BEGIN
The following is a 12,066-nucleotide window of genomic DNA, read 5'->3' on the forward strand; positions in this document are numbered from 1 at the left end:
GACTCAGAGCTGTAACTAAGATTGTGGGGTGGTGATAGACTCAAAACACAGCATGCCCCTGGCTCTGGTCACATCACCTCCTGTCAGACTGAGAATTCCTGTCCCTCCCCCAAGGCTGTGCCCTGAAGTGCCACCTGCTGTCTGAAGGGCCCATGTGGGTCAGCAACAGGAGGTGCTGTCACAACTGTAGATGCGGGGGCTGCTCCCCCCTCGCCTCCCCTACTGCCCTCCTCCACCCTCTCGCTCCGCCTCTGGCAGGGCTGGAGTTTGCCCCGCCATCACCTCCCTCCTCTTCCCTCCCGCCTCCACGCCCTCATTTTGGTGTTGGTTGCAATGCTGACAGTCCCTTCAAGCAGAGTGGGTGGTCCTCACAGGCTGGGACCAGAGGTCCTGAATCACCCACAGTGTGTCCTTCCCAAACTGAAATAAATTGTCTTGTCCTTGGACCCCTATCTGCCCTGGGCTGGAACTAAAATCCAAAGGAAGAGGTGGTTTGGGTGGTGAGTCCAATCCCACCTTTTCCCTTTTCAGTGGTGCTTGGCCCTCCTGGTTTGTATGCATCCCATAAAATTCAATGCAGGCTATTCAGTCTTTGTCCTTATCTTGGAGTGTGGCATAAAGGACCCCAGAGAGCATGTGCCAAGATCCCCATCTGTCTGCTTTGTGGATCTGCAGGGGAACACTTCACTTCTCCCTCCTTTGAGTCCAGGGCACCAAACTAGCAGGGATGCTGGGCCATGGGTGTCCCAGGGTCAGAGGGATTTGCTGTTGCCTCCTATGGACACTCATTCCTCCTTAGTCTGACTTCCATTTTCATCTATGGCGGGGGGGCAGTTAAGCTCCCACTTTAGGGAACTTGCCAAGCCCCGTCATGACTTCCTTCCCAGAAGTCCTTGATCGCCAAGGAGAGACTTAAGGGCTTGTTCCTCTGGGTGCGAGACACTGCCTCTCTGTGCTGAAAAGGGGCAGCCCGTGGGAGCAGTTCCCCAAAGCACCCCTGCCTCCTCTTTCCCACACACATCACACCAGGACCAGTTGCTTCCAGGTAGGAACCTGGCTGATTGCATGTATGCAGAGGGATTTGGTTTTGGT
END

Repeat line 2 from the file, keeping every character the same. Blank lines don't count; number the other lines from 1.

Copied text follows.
GACTCAGAGCTGTAACTAAGATTGTGGGGTGGTGATAGACTCAAAACACAGCATGCCCCTGGCTCTGGTCACATCACCTCCTGTCAGACTGAGAATTCCTGTCCCTCCCCCAAGGCTGTGCCCTGAAGTGCCACCTGCTGTCTGAAGGGCCCATGTGGGTCAGCAACAGGAGGTGCTGTCACAACTGTAGATGCGGGGGCTGCTCCCCCCTCGCCTCCCCTACTGCCCTCCTCCACCCTCTCGCTCCGCCTCTGGCAGGGCTGGAGTTTGCCCCGCCATCACCTCCCTCCTCTTCCCTCCCGCCTCCACGCCCTCATTTTGGTGTTGGTTGCAATGCTGACAGTCCCTTCAAGCAGAGTGGGTGGTCCTCACAGGCTGGGACCAGAGGTCCTGAATCACCCACAGTGTGTCCTTCCCAAACTGAAATAAATTGTCTTGTCCTTGGACCCCTATCTGCCCTGGGCTGGAACTAAAATCCAAAGGAAGAGGTGGTTTGGGTGGTGAGTCCAATCCCACCTTTTCCCTTTTCAGTGGTGCTTGGCCCTCCTGGTTTGTATGCATCCCATAAAATTCAATGCAGGCTATTCAGTCTTTGTCCTTATCTTGGAGTGTGGCATAAAGGACCCCAGAGAGCATGTGCCAAGATCCCCATCTGTCTGCTTTGTGGATCTGCAGGGGAACACTTCACTTCTCCCTCCTTTGAGTCCAGGGCACCAAACTAGCAGGGATGCTGGGCCATGGGTGTCCCAGGGTCAGAGGGATTTGCTGTTGCCTCCTATGGACACTCATTCCTCCTTAGTCTGACTTCCATTTTCATCTATGGCGGGGGGGCAGTTAAGCTCCCACTTTAGGGAACTTGCCAAGCCCCGTCATGACTTCCTTCCCAGAAGTCCTTGATCGCCAAGGAGAGACTTAAGGGCTTGTTCCTCTGGGTGCGAGACACTGCCTCTCTGTGCTGAAAAGGGGCAGCCCGTGGGAGCAGTTCCCCAAAGCACCCCTGCCTCCTCTTTCCCACACACATCACACCAGGACCAGTTGCTTCCAGGTAGGAACCTGGCTGATTGCATGTATGCAGAGGGATTTGGTTTTGGT